Down in the basement can be found a mock-up of a strange place, of unusual decorations and motifs, of rebellion and solitude, of the teenager.
The Geffrye Museum has commissioned photos of 26 bedrooms from London teenagers, and also recreated one of them in an isolated cube that stands aloof from the rest of the display.
Most of the teenagers interviewed for the display said that they their rooms as a close reflection of their own individuality, changing as they change. Within the family home the teenage bedroom appears as a space apart, described by one participant as “like a house inside of a house”.
But the rooms are also a personal archive that contains recent memories as people mature and slowly put away childish things.
What is striking from the photos is how many are almost stereotypical, covered in pop posters, a certain level of shabbiness, and collected items that seem desirable, but just 6 months later will look dated.
Yet others are spotlessly clean, almost clinically so. They are doubtless inhabited by future estate agents getting in early with unrealistically ideal visions of home life.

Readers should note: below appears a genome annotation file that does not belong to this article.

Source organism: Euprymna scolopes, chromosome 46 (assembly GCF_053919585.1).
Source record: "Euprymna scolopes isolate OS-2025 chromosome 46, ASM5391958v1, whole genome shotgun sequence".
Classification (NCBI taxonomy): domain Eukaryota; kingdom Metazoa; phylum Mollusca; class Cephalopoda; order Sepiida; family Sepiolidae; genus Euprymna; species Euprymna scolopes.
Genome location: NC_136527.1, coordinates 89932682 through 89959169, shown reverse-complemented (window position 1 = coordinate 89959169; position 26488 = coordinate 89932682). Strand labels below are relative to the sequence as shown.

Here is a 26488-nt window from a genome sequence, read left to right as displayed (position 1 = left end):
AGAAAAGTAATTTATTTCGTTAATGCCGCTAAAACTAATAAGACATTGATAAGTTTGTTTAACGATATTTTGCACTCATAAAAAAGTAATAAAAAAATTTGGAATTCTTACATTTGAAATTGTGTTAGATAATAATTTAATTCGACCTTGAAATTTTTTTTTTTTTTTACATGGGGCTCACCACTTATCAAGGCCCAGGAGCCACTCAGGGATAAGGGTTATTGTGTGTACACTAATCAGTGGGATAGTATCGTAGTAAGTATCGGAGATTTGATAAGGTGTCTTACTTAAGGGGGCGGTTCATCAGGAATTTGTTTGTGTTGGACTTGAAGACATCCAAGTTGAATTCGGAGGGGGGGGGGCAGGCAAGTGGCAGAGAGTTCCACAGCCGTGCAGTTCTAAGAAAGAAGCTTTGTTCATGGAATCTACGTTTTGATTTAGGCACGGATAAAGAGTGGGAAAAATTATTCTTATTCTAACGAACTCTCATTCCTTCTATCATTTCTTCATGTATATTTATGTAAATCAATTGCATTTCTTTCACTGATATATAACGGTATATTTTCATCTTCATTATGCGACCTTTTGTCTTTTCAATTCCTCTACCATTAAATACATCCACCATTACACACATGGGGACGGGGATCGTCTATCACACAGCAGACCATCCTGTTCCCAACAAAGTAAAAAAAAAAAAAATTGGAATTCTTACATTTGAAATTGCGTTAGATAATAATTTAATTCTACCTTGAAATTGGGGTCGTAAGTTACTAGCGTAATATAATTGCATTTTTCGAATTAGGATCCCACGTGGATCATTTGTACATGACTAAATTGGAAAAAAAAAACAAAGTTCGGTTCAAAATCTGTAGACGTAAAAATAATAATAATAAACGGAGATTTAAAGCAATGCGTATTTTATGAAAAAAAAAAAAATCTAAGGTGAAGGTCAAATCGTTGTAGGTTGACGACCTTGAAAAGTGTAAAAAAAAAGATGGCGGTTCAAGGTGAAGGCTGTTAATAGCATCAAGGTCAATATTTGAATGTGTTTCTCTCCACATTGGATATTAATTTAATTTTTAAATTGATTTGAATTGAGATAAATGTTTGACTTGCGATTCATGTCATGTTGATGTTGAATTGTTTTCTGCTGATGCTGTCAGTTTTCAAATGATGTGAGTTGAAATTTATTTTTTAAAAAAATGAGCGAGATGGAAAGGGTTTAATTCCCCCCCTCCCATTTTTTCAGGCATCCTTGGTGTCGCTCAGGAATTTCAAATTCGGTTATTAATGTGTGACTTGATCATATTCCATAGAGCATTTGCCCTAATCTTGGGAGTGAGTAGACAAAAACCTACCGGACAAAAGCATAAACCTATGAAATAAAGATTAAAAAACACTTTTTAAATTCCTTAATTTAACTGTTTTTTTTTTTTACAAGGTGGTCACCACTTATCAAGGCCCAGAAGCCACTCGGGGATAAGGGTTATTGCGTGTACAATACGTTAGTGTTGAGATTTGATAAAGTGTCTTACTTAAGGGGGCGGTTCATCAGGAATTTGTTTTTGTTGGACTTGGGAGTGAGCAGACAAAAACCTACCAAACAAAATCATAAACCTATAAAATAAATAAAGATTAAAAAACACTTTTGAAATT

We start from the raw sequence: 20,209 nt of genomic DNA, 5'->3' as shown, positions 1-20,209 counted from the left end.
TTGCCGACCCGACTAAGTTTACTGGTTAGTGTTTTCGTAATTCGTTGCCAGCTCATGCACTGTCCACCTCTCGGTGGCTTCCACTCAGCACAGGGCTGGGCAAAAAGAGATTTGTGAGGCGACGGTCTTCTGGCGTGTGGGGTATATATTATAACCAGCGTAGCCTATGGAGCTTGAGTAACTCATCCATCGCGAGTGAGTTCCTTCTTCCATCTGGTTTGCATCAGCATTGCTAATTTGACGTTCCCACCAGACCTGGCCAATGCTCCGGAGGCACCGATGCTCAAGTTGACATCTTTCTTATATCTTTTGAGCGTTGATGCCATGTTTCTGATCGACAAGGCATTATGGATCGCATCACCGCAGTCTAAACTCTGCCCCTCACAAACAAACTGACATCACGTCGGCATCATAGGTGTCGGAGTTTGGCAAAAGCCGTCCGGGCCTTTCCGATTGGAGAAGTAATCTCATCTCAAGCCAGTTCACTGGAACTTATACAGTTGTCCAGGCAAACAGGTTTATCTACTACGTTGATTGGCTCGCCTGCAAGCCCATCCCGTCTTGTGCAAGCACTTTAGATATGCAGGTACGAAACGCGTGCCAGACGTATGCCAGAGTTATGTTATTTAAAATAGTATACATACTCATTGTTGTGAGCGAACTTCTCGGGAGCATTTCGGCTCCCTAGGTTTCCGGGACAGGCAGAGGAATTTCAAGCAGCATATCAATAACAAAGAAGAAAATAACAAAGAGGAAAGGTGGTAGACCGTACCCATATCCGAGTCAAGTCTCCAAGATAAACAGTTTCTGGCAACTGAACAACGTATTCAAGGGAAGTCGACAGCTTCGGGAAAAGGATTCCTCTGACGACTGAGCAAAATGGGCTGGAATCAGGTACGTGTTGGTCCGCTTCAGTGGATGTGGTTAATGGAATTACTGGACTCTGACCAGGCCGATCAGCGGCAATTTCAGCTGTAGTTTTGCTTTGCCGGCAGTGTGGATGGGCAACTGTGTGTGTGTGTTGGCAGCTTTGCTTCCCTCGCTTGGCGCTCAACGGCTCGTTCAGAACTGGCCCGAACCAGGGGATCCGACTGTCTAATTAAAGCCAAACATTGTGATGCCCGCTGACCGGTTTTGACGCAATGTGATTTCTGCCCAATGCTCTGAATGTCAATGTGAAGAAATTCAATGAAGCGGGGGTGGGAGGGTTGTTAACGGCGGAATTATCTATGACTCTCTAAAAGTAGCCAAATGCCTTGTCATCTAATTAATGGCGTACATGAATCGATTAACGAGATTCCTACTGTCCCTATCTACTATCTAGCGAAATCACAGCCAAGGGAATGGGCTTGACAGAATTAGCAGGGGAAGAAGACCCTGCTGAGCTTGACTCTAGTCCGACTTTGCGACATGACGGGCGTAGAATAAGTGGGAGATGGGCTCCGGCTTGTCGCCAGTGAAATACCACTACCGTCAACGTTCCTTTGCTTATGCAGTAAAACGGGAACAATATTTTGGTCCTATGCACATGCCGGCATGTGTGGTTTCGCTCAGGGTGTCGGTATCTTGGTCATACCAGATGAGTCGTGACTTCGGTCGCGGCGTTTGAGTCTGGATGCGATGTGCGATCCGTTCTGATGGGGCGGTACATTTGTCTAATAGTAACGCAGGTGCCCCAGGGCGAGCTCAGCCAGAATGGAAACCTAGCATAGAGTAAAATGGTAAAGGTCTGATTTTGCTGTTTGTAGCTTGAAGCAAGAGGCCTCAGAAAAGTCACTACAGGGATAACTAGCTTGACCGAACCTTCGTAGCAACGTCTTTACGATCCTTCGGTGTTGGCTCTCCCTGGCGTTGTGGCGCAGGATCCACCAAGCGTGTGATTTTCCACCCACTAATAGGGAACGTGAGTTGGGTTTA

What is unrealistic, yet undeniably real is just how big some of these rooms are.
I’ve lived in flats smaller than some of those rooms. Either these pampered teens are in for a very rude shock when they end up leaving home for a tiny bedsit/flatshare, or their super rich banking parents will be looking after them.
While bedroom refuges are seen as a transient phase in people’s lives, it is also one that is increasingly becoming normalised for adults.
For many of us in flatshares, the communal areas are shared, but we retreat to our bedrooms where we create our own adult “teenage bedrooms”, but out of necessity than desire, for that’s all we can afford in modern London.
Parents chastising to clean up have been replaced with fellow flatmates, of often dubious levels of cleanliness.
The teenage bedroom is in danger of becoming a permanent state of living for Londoners.
You can the future of London living at the Geffrye Museum until the end of February 2017. As with the rest of the museum, entry is free.
136 Kingsland Road,